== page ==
As I write these words, our nation pauses to celebrate Veterans Day in grateful recognition of the thousands upon thousands of men and women who have protected our country’s unique freedoms. One of them, a sergeant by the name of Joyce Kilmer, fought during World War I with the 165th Infantry far from home in the European theatre. He was killed in action near Ourcy, France on July 30, 1918, at the age of 32. Though his loved ones had to suffer the heartbreak of his loss as many do, Sergeant Kilmer left these words which have remained with us for nearly a century –
I think that I shall never see A poem lovely as a tree.
A tree whose hungry mouth is pressed Against the earth’s sweet flowing breast;
A tree that looks at God all day, And lifts her leafy arms to pray;
A tree that may in Summer wear A nest of robins in her hair;
Upon whose bosom snow has lain; Who intimately lives with rain.
Poems are made by fools like me, But only God can make a tree.
Our world couldn’t exist without trees. They cleanse the air and provide oxygen for us to breathe. They hold the soil against erosion and offer habitat for innumerable birds and other small wildlife. They shade the earth from the scorching heat of the Summer, and paint the landscape with breathtaking beauty in the Fall.
Like all living things, they are born to live, they grow, and one day die. Poplars grow twice as fast as oaks, but live only half as long. Even in death, like a poet’s words, trees contribute great value to our lives.
They provide fuel for our fireplaces to heat our homes in Winter. Most of our houses, even if they show a handsome suit of brick, are framed up with wood. The paper you are holding right now came from a gracious tree. The pen I am using was fashioned out of wood. The old rocking chair in my study that I am sitting in right now was once a tree more than a century ago. The bookshelves nearby and all the volumes they hold that have been my teaching companions through the years, all these came from trees. Around the world over, experts tell us that there are more than 23,000 varieties of trees that are an integral part of our planet’s cyclical ecological system.
Wood is a substance unlike any other in our world. It can be split, chopped, rived, and cut. It can be turned, planed, joined, shaped and sanded. It can be burned as fuel, converted into other useful products, or finished with a protective coating intended to last for hundreds of years. Without wood, our music would be limited to the sound of brass.
Once, 2000 years ago, a tree was felled halfway around the world. Its wood was crafted into an old rugged cross upon which the Prince of Glory died. Only God could have anticipated the particular purpose of that tree.
A year ago, when the mission acquired its new facility in Gibsonia and began to re-purpose that property for a new chapter of God’s work, my daughter Emily took note of the beautiful trees there that had lived, while others died, and while others still emerged beneath tall boughs as tiny saplings. In the Autumn she saw how the majestic oaks dropped thousands of acorns upon the ground, each one holding the potential of becoming, one day in due time, another tall oak tree in the forest of our lives.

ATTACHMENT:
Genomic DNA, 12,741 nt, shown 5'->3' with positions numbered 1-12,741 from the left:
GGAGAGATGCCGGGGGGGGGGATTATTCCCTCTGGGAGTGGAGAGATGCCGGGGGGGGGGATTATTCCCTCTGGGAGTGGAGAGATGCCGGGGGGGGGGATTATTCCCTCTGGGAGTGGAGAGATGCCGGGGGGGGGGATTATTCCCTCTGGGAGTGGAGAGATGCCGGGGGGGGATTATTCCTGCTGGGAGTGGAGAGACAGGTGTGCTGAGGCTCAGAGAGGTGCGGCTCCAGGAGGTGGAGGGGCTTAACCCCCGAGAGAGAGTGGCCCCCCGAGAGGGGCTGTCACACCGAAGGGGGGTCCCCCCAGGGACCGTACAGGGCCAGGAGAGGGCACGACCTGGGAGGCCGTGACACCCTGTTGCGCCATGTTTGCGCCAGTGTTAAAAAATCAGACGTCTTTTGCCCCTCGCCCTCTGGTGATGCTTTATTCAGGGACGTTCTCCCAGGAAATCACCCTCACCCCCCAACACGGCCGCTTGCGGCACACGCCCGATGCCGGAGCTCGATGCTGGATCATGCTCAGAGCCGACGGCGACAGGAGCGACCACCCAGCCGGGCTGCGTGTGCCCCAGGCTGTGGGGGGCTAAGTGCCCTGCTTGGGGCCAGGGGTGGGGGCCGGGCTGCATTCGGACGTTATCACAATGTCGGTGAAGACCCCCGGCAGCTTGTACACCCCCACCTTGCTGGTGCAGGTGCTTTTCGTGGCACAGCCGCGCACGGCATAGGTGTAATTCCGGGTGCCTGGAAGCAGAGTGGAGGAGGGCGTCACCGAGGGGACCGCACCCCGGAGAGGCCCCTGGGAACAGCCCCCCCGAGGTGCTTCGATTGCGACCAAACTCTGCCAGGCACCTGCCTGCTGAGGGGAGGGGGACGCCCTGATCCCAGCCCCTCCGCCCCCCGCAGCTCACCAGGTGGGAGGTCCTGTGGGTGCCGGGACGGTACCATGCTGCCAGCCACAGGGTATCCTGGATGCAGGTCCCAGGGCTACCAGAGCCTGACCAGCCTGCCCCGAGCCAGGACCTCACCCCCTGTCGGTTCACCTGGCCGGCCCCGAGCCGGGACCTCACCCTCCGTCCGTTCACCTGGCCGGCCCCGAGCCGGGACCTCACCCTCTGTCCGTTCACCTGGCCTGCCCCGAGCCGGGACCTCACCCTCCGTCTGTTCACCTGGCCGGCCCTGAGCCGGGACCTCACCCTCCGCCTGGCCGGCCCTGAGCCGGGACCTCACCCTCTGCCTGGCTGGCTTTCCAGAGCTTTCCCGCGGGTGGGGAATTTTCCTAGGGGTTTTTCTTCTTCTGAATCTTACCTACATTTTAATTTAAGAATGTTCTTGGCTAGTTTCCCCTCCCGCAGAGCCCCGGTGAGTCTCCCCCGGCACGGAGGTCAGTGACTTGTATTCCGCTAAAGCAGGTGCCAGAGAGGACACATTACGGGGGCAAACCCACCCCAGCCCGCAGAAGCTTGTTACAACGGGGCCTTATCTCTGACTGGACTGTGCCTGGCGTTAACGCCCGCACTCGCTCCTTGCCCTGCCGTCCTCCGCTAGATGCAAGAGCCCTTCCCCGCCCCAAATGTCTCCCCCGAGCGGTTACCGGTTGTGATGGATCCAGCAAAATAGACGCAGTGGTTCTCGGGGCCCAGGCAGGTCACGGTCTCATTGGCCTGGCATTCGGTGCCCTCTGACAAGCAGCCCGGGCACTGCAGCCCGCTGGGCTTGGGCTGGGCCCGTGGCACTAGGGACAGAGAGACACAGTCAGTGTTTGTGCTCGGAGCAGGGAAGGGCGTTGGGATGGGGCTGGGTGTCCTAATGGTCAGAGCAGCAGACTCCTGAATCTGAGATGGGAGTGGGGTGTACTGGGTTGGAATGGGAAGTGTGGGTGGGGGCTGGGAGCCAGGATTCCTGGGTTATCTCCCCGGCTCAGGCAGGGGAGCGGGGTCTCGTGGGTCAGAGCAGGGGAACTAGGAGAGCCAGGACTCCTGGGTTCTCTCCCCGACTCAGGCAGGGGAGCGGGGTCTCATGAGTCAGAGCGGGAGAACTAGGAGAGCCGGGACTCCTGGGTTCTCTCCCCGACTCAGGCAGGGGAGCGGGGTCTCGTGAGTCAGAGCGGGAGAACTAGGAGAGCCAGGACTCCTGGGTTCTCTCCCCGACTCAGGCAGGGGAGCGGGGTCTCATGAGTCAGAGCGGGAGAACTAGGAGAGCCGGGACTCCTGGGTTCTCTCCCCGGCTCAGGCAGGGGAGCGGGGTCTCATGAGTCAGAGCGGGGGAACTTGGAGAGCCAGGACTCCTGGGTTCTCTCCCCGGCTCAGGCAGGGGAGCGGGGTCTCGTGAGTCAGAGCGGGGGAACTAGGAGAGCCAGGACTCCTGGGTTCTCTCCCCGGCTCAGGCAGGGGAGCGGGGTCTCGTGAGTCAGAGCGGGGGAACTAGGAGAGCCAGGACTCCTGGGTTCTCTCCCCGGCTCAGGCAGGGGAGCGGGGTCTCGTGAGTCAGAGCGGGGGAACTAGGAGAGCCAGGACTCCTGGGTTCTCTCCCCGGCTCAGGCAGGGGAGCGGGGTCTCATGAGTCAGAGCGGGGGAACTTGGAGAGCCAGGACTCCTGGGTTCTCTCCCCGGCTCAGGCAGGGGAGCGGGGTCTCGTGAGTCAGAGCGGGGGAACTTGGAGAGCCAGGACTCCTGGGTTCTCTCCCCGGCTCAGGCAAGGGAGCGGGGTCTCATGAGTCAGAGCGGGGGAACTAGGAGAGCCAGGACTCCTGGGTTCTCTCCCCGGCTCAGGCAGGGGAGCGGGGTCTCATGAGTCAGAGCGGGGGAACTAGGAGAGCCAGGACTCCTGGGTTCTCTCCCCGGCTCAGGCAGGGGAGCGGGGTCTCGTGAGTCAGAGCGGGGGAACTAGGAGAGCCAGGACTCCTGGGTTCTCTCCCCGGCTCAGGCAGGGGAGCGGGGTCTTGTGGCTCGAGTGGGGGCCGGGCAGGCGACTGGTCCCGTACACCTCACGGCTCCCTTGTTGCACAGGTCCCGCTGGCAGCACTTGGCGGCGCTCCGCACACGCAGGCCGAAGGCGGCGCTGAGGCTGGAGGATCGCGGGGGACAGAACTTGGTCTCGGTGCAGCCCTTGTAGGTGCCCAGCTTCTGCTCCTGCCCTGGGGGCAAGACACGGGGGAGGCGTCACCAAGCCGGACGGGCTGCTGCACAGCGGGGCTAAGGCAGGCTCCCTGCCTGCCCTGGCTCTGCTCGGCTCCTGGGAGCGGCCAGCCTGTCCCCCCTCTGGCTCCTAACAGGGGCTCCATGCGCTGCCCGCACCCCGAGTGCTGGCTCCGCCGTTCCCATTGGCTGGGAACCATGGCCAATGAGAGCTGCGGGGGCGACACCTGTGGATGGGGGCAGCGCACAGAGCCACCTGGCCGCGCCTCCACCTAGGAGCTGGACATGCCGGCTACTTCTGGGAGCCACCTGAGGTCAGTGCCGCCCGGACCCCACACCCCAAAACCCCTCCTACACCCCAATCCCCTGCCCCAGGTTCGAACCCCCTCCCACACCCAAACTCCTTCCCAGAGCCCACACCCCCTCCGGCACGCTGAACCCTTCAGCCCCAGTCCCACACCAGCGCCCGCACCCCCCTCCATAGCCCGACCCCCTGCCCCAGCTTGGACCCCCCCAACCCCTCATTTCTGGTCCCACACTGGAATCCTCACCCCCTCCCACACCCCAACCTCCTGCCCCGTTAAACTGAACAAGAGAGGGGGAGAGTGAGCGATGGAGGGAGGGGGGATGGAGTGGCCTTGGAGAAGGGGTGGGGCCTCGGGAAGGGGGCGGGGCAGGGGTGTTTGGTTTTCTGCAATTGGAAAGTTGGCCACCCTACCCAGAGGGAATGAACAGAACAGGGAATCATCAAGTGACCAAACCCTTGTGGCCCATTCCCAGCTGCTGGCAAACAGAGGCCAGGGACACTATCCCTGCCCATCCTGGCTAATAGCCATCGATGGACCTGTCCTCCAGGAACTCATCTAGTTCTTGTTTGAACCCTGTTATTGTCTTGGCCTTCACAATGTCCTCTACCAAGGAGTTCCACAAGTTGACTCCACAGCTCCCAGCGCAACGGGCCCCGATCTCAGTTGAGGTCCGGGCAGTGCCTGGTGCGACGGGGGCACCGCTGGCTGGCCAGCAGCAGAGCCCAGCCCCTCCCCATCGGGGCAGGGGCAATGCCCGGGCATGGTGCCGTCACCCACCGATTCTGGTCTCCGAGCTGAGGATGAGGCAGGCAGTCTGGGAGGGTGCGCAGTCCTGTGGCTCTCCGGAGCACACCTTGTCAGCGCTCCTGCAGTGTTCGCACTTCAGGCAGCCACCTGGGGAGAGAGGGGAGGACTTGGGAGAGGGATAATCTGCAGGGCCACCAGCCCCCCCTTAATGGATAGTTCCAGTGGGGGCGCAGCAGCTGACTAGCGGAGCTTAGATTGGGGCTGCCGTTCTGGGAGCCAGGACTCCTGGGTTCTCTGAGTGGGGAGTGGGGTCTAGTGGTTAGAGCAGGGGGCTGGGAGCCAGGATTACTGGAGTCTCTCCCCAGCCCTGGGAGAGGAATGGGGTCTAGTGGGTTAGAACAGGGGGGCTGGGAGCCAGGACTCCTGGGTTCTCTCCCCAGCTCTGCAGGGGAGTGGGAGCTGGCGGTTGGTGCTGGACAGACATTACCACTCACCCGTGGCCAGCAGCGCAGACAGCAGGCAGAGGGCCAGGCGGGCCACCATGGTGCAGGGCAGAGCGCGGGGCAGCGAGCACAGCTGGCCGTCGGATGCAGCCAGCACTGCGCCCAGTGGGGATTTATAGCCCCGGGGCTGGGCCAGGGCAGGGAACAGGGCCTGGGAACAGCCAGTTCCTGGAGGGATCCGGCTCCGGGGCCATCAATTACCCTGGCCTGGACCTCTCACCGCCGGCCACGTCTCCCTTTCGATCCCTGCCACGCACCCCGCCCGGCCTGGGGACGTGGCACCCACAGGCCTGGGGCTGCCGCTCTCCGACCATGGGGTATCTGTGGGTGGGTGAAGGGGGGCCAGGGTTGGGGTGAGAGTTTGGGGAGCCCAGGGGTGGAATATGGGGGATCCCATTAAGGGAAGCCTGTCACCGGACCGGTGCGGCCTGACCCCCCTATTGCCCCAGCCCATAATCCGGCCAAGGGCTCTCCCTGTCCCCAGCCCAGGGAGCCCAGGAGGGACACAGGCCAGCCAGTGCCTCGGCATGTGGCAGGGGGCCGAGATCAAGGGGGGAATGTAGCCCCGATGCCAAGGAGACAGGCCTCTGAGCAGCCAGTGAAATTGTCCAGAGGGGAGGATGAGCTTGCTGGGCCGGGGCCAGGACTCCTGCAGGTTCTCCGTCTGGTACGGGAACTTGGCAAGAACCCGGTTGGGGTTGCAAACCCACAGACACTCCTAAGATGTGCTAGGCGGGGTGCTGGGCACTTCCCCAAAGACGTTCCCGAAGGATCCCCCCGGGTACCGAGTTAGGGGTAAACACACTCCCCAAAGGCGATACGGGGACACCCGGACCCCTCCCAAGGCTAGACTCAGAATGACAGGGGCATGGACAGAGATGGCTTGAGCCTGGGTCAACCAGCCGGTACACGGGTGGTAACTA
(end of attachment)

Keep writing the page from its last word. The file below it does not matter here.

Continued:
Nobody but God can make a tree.
It’s been another amazing year at the mission, dear friend! Thank you for all you’ve done in providing the blessings that God used to make all of this possible! We used thousands of 2×4’s and sheets of plywood, swung a lot of hammers, and drove a lot of nails in helping many of God’s needy children during the course of 2016. Much of what was accomplished came from trees that God purposed for such work.
When a little tree is born, perhaps only God can be aware of this new life and all the potential worth that lies within that delicate, fragile structure.
Centuries ago, an unknown carpenter from a far away land took wood from a fallen tree and crafted, with adze, mallet and chisel, a primitive trough. It was built to hold hay for the feeding of animals, but it became the first cradle of a new-born swaddled child whose angel-announced name was Jesus. He would grow up to become Savior of the world.
Soon you may be joining with countless people around the world in decorating your home for the upcoming holiday season. Perhaps a different kind of tree, a Christmas tree, may adorn your own dwelling place. Upon its branches, an unknowable variety of ornaments may be hung, each reflecting its own particular meaningfulness.
Enclosed within this newsletter mailing is our little gift to you. This year, a simple ornament made of wood and stamped with the impression of an acorn. As you hang this little handmade ornament upon your tree, may you be inspired to prayerfully reflect upon the worth of your own God-held life, how you like a tiny acorn, have grown into the great person you are and are yet capable of becoming still!
Only God can fully plumb the depths of potential that lie within an acorn. Only God can know the fullest potential of what yet lies within you and me. Only God can grow greatness.
While all the world slept, a little boy was born to a world aching for God’s love. On that silent night, He was born to “raise the sons of earth, born to give us second birth!” His unique life blessed this world forever, and because of that, so can we if we so choose.
Thank you, dear Hosanna friend, for who you are and for all the good you’ve done. May God’s love surround you throughout the Christmas season and always.
-Donn Ed, Founder & Executive Director of Hosanna Industries